David Donner Bsc MBCO is a fully qualified and practising Optometrist with more than a passing interest in Sports Vision.
This blog looks at this captivating science and David relates his expertise in Sports Vision to the big sporting events happening around the world today!
I was recently listening to a cricket podcast. The expert panel was
asked about the benefits of vision training, especially for late developers.
The experts agreed that generalised vision training was of little use, except
possibly as a psychological boost. Vision training that was done in the context
of the sport, however, might be helpful. Needless to say, those views echo my
One coach said
that it could be useful to patch one eye when practising bowling, batting or
fielding. He has got his batsmen on occasion to wear a patch over what he
called the “motor eye”, which is the eye that leads when we are tracking a
moving object. The idea was that this would “strengthen” the other eye. I think
he was on stronger ground when he suggested that because this was putting his
batsmen in a challenging position, so it would help them deal with other
difficult situations that they might encounter in a match, which is why his
players found it both challenging and useful. I’m certainly all for making
practice highly demanding, so that you are mentally and physically prepared for
the challenged that will come your way on match day.
I was reminded
of an experiment on eye dominance and tennis that I’ve discussed before. It was
found that blurring the non-dominant eye of elite tennis players had a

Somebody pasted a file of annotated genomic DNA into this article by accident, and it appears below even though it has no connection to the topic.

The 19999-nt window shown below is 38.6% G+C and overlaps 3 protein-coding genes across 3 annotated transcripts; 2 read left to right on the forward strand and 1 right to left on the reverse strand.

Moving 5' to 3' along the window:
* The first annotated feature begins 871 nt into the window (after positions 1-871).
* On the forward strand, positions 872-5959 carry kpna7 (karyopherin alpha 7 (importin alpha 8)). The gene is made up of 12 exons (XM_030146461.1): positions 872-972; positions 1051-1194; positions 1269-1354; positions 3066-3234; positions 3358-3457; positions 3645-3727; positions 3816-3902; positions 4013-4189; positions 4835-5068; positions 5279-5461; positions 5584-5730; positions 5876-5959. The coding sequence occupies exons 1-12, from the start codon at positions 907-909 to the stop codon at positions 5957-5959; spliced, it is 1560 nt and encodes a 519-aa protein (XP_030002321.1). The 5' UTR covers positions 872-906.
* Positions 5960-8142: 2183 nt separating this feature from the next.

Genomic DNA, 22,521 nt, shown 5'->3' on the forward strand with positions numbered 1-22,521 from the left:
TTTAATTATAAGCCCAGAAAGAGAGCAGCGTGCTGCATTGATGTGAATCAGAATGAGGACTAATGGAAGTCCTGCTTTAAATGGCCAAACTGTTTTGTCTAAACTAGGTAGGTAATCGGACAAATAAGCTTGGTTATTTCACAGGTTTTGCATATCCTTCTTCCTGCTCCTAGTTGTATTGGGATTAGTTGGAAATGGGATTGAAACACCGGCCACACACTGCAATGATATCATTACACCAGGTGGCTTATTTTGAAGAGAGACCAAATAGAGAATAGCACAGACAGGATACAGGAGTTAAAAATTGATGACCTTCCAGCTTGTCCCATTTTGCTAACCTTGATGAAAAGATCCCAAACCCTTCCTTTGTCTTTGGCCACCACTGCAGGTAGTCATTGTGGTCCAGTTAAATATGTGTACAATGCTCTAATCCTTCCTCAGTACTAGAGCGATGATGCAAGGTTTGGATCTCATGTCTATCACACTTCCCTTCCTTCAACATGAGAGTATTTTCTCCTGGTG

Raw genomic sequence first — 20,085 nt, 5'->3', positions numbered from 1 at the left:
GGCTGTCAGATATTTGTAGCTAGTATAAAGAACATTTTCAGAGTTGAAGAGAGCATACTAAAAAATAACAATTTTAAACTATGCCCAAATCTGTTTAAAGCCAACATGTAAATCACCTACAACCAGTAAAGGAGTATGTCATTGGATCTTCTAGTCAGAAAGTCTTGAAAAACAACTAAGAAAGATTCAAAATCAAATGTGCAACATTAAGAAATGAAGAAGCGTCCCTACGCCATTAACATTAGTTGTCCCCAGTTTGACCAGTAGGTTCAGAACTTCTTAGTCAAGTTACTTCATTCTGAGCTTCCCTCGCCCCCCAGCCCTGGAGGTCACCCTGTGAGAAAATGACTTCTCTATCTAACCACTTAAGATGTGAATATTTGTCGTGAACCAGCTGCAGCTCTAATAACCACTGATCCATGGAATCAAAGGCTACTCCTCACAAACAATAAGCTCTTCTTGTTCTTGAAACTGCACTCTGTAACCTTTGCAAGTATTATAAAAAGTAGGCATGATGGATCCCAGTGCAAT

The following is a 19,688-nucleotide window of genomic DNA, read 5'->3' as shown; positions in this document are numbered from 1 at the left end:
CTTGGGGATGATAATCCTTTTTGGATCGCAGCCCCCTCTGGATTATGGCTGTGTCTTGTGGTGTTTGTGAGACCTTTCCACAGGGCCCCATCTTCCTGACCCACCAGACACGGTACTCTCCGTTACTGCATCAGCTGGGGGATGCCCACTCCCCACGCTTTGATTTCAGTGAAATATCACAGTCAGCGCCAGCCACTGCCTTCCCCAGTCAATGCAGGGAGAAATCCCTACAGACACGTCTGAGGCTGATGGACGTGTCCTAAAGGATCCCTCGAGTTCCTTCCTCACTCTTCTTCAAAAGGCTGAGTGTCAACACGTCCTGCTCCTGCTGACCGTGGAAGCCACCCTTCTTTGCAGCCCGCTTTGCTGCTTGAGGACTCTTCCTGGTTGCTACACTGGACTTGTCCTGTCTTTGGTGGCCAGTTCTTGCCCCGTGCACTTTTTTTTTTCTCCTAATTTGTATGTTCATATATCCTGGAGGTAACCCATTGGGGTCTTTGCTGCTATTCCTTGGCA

deleterious effect on performance, whereas fogging the dominant eye did not. This
rather paradoxical finding was explained by suggesting that the non-dominant
eye was essential for depth perception. Whilst this may well be true, I’m no
longer sure that it explains the findings as the dominant eye must also be
essential for really accurate depth perception.
suspect that what happened in these tennis players was the same as happened to
the cricketers: when the dominant eye was blurred, it felt really strange, so
the players had to concentrate harder on the ball. In doing so, they were able
to perceive monocular cues such as image size, which meant that their depth
perception wasn’t actually too badly affected. When the non-dominant eye was
blurred, however, because the effect on vision was less noticeable, they made
little or no adjustment for it.
So, patching the
dominant eye can be a useful exercise, but it probably needs to be used sparingly.
It’s likely to result in adjustments to the body, such as a head tilt. If a
player doesn’t have really strong eye dominance, they could start switching
during competition, and if they don’t make the necessary compensatory
adjustments their timing and other judgements could be all wrong.
I’m not sure how
this relates to late developers, but I suspect it depends on why they are
developing late. It could help with getting them to concentrate on the ball as
it leaves the bowler’s hand, or help them get into line better. But if they are
late developers because they haven’t played much cricket, you would probably be
better leaving them to work this out for themselves. If the idea is to make the
practice more challenging, there are other ways of doing this, such as using
smaller balls and/or bats, or getting them to read markings on the ball as it